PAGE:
The SEC's order found that not only did CBOE fail to adequately detect violations and investigate and discipline one of its members, but it also took misguided and unprecedented steps to assist that same member firm when it became the subject of an SEC investigation in December 2009. CBOE failed to provide information to SEC staff when requested, and went so far as to assist the member firm by providing information for its Wells submission to the SEC. The CBOE actually edited the firm's draft submission, and some of the information and edits provided by CBOE were inaccurate and misleading. The SEC brought its enforcement action against OptionsXpress in April 2012, and an administrative law judge recently rendered an initial decision in that case. (see below)
According to the SEC's order, CBOE had a number of other regulatory and compliance failures at various times between 2008 and 2012. CBOE failed to adequately enforce its firm quote and priority rules for certain orders and trades on its exchange as well as rules requiring the registration of persons associated with its proprietary trading members. CBOE also provided unauthorized "customer accommodation" payments to some members and not others without applicable rules in place, resulting in unfair discrimination. And CBOE and affiliate C2 Options Exchange failed to file proposed rule changes with the SEC when certain trading functions on their exchanges were implemented.
The SEC's order finds that CBOE violated Section 19(b)(1) and Section 19(g)(1) of the Securities Exchange Act as well as Section 17(a) and Rule 17a-1 when it failed to promptly provide information requested by the SEC that the exchange kept in the course of its business, including information related to the member firm that was under SEC investigation for Reg. SHO violations. CBOE and C2 agreed to settle the charges without admitting or denying the SEC's findings. CBOE agreed to pay $6 million, accept a censure and cease-and-desist order, and implement significant undertakings. C2 also agreed to a censure and cease-and-desist order and significant undertakings.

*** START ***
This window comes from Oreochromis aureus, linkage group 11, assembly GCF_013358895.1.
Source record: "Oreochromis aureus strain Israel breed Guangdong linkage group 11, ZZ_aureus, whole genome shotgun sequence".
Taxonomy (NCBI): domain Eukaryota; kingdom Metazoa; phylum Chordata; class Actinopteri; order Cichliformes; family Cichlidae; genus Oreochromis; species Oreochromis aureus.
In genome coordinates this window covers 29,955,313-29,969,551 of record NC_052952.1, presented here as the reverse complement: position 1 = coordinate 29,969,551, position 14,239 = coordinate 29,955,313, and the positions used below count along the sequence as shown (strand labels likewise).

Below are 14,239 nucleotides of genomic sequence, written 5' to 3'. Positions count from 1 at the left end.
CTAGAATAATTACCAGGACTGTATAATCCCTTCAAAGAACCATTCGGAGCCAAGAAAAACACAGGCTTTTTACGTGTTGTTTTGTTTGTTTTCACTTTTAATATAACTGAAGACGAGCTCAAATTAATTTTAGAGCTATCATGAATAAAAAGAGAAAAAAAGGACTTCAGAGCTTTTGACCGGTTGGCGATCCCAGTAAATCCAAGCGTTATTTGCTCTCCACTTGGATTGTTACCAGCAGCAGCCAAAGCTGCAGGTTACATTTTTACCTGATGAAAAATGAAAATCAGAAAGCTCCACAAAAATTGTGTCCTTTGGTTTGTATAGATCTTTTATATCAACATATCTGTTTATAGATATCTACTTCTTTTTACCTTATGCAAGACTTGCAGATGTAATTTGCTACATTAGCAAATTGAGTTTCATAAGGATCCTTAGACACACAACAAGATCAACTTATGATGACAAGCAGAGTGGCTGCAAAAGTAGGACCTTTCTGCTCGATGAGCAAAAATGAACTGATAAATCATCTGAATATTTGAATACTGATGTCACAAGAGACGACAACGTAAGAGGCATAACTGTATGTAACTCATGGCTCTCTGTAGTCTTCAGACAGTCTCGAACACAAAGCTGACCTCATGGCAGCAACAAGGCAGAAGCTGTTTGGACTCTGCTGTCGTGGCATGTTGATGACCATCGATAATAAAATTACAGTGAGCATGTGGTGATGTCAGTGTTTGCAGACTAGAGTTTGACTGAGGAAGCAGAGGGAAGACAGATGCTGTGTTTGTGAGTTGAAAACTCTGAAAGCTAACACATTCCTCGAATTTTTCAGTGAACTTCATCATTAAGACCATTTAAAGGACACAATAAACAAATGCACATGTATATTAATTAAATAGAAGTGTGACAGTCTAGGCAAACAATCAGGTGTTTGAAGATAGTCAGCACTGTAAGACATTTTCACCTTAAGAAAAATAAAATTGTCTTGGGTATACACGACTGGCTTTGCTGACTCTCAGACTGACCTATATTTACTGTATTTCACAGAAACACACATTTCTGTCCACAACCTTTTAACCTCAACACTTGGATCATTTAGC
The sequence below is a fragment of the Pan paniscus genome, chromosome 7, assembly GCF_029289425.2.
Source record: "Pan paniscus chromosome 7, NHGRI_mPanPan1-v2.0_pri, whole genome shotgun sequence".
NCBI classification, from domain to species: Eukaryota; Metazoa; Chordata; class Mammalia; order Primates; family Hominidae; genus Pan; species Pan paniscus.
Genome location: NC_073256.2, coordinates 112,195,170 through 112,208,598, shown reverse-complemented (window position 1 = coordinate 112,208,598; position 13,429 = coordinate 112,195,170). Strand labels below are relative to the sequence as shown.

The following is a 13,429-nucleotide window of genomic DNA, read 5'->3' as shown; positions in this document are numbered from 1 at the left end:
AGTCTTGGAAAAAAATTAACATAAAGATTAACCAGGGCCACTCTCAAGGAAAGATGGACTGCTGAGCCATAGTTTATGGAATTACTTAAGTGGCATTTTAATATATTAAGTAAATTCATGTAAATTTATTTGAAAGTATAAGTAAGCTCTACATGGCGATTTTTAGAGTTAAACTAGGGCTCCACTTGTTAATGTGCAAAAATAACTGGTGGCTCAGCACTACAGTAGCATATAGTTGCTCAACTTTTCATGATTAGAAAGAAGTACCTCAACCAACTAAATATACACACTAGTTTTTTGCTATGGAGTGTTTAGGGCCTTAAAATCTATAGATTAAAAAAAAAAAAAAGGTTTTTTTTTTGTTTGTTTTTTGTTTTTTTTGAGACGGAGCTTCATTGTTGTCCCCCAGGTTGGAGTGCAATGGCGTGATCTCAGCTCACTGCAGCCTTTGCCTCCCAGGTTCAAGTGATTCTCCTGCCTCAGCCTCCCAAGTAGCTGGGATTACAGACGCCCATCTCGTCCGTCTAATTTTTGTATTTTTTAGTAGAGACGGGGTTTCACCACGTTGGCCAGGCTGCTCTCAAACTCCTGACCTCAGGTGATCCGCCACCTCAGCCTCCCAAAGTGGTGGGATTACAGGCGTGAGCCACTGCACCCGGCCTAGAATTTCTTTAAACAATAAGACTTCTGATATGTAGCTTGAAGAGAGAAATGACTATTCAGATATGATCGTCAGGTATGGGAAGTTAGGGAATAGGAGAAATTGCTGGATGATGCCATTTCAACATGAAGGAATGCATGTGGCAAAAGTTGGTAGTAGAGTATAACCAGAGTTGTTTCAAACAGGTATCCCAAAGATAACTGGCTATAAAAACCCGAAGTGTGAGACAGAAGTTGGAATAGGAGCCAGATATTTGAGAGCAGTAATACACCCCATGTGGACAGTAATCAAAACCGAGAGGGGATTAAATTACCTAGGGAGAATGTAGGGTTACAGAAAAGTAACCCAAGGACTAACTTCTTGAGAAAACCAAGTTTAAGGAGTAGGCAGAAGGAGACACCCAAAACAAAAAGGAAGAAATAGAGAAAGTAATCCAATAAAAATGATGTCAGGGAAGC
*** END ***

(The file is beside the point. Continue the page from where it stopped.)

After the SEC began its investigation, CBOE and C2 responded by engaging in voluntary remedial efforts and initiatives. In reaching the settlement, the SEC took into account these remediation efforts and initiatives. CBOE reorganized its Regulatory Services Division, and hired a chief compliance officer and two deputy chief regulatory officers. CBOE updated written policies and procedures, increased the regulatory budget and the hiring of regulatory staff, implemented mandatory training for all staff and management, and hired a third-party consultant to review its Reg. SHO enforcement program. CBOE also conducted a "bottom-up" review of its Regulatory Services Division's independence, began a "gap" analysis to determine whether CBOE or C2 needed to file any additional rules, and reviewed all of CBOE's regulatory surveillances and the exchange's enterprise risk management framework. After the SEC expressed concern about an accommodation payment to a member, CBOE hired outside counsel to investigate and self-reported additional instances of financial accommodations to other members. After considering CBOE's remedial efforts, the SEC determined not to impose limitations upon the activities, functions or operations of CBOE pursuant to Section 19(h)(1) of the Exchange Act.
In the related case, an administrative judge ruled that member firm, OptionsXpress Inc., a unit of U.S. brokerage Charles Schwab Corp., and its former CFO Thomas E. Stern, helped to facilitate sham transactions that violated U.S. securities laws. OptionsXpress and Thomas E. Stern helped a client, Jonathan I. Feldman, conduct trades designed to fake compliance with laws prohibiting naked short sales, according to the ruling by Brenda P. Murray, the SEC chief administrative judge. She ordered OptionsXpress to pay $3,574,599 and Feldman $4,656,377. Stern, who was fired in 2012, was ordered to pay $75,000 and banned from the securities industry.